You are a well-known artist in Jordan and at the same time the Director General of the Jordan National Gallery, could you kindly tell us more about yourself and what is your background?

I was born in Jordan, where the ancient monuments and exotic landscape aroused my senses and inspired me to be an artist since childhood. I Studied Art and Education in Egypt then I went to Spain to do my Masters Degree, followed by a PhD from the University of Barcelona. I also studied Graphic Art in Italy and Mexico. I came back to Jordan and started teaching Art in 1993. I also worked at the Ministry of Culture and Darat Al Funun, after that I taught for 7 years at the University of Petra. Since 2002 I have held the post of Director General of the Jordan National Gallery of Fine Arts. To date I have held 16 solo exhibitions and participated in many group exhibitions and competitions. On an international level, I obtained the first prize in Juan Miro international contest in 1985 and the Commander of the Order of Civil Merit awarded by Spanish King Juan Carlos in 2004. Locally I received the National Award for excellence in the art 1995.

What inspires you and how has your practice changed over time?

I am inspired from the environment around me, from moments and events that are meaningful to me and from life itself. I also think that artists should constantly evolve and adapt their style whereby the entire world has become interconnected and we are influenced by great art and artists and different historical eras.

What art do you most identify with?

I consider myself as an expressionist and I also like abstract art; so between these two directions I can see myself as an artist.

What is your preferred medium and why?

In painting I usually work with water colors, acrylic, tempera, gouache, collages and mixed media. I used to work with oil colors but for health reasons I stopped. In print making I work with different techniques of etching and lithograph but for sculptures I work with various materials including stone, wood and metal.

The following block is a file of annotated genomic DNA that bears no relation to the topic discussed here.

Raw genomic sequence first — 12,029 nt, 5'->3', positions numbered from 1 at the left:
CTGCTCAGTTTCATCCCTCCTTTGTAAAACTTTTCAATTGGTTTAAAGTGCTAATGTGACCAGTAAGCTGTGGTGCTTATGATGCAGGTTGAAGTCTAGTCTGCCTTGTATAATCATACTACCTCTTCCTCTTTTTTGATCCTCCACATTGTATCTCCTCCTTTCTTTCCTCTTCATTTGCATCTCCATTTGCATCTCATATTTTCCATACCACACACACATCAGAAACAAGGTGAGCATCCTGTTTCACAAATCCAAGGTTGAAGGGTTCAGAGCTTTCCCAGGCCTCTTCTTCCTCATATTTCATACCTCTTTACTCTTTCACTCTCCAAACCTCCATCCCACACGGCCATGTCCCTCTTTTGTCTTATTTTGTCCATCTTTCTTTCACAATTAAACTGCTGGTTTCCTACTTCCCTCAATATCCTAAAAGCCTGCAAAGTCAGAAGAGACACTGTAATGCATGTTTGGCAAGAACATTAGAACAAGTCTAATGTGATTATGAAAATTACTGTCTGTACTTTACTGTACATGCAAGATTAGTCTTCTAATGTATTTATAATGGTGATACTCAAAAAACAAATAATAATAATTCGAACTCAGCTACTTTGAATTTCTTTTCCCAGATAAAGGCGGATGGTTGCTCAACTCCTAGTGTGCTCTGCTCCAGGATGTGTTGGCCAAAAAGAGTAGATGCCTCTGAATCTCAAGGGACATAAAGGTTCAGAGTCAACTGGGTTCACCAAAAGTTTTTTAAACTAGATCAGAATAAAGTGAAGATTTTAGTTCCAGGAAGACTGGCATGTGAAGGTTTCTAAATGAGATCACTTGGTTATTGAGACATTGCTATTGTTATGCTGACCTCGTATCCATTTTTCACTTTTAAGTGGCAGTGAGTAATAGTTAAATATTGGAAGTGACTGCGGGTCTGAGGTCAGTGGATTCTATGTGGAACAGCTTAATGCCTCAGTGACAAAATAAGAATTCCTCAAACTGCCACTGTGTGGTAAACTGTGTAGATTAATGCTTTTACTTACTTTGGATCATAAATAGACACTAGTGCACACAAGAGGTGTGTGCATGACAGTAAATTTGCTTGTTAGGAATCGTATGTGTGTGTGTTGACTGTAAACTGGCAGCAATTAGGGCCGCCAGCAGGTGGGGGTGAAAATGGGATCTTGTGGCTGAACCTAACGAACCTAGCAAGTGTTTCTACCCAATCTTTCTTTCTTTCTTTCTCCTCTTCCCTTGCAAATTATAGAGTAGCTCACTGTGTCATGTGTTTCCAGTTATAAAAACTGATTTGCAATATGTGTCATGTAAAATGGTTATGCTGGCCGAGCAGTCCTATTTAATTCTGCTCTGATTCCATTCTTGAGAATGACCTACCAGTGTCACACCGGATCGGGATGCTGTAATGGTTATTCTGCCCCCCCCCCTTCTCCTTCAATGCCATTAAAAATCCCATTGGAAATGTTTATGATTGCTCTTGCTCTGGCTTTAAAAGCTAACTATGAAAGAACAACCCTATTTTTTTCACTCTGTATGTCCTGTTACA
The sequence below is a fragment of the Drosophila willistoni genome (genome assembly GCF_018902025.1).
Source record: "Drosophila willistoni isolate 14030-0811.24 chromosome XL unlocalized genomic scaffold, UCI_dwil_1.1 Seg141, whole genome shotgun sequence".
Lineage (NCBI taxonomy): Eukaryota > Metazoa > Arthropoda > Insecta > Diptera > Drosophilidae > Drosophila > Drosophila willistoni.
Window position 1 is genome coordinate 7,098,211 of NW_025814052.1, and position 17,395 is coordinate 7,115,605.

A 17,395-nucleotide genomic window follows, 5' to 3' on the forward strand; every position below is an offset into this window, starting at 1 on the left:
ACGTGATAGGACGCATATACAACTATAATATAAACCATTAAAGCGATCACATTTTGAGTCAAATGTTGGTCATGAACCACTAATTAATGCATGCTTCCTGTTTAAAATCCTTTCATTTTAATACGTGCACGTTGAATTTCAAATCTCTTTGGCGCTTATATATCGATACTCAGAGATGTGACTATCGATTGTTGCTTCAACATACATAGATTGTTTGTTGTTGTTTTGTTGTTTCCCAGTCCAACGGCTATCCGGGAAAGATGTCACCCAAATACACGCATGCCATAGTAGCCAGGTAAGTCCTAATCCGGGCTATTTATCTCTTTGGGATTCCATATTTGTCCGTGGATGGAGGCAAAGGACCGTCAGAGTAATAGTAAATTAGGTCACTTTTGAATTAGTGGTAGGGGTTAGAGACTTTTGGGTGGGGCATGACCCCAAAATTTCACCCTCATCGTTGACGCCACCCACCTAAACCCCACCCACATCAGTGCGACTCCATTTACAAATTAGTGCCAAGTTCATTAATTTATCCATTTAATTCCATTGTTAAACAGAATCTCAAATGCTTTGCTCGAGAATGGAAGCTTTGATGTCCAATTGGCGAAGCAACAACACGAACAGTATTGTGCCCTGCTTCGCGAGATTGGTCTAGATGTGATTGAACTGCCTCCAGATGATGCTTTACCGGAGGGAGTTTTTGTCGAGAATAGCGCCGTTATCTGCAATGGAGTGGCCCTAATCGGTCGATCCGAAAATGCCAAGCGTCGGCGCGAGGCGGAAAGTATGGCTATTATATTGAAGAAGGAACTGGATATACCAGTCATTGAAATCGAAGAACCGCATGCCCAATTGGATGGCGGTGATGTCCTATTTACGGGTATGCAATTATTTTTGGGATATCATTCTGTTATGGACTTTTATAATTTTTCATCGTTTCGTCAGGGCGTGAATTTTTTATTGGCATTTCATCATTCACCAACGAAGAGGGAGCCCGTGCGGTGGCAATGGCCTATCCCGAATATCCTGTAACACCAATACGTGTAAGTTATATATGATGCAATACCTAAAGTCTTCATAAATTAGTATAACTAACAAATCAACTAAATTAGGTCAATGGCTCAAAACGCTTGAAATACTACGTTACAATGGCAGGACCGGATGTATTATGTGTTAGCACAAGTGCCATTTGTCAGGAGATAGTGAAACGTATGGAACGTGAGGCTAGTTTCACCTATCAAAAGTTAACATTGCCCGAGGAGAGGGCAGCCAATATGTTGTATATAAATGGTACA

Do you prefer to work in a small or large medium?

I like to work with small and large sizes. However, when working with water colors my preferred size is small but when working in acrylic I prefer larger sizes.

What would you call your style?

I can’t label my style but here in Jordan they know me as an abstract artist.

Who is your art role model?

Goya, Velasquez, Picasso, Rembrandt, Miro and William Turner.

Which of your artwork pieces is your favourite?

The one that is from the permanent collection of the Jordan National Gallery entitled Southern Scream, 150 x 450 cm, I painted it in 2006 in an expressionist style.

What’s your most embarrassing moment?

When I hear a compliment knowing that it’s not true; this shows hypocrisy.

What do you dislike about the art world?

There are many intruders in the art world and unfortunately they have the authority to impose their opinions and decisions.

Your last solo exhibition was entitled Dialogue of the Dot, how would you describe it?

In my last solo exhibition People, Places and Traces at Nabad Gallery—a space where I love to exhibit—I portrayed these three subjects, and here I return to focus on one of them—people. At the beginning, I perceived teaming multitudes of shapes, all crammed together; that eventually took me to the dot, in different sizes, directions, colours and textures. Every time, the dot carries me to a dialogue with itself, within a specific space in which it is the fundamental element, and in all its various states that I mentioned. The dot continues to remind me of crowds sometimes, or of stars and planets, and of everything that moves in this universe. Occasionally, the dot transports me to either natural or man-made visual scenes around us, to excessively simple objects sometimes, or to interconnected and accumulated objects at other times. Colour, in its different shades, harmonies and dissonances, is an important element in the dot’s prominence. Thus, I feel that I have not yet exhausted the persistence needed to continue my journey with the dialogue of the dot.

What is your dream project?

My dream project is to dedicate my whole time to paint and express myself and thoughts.

How would you describe the art community in Jordan?

The art scene is developing but in a slow process and there is lack of communication among the artists themselves and the society at large.

Should art be funded?

Art should be funded by the official and non-official institutions: an example that comes to mind would be the Renaissance time in Italy.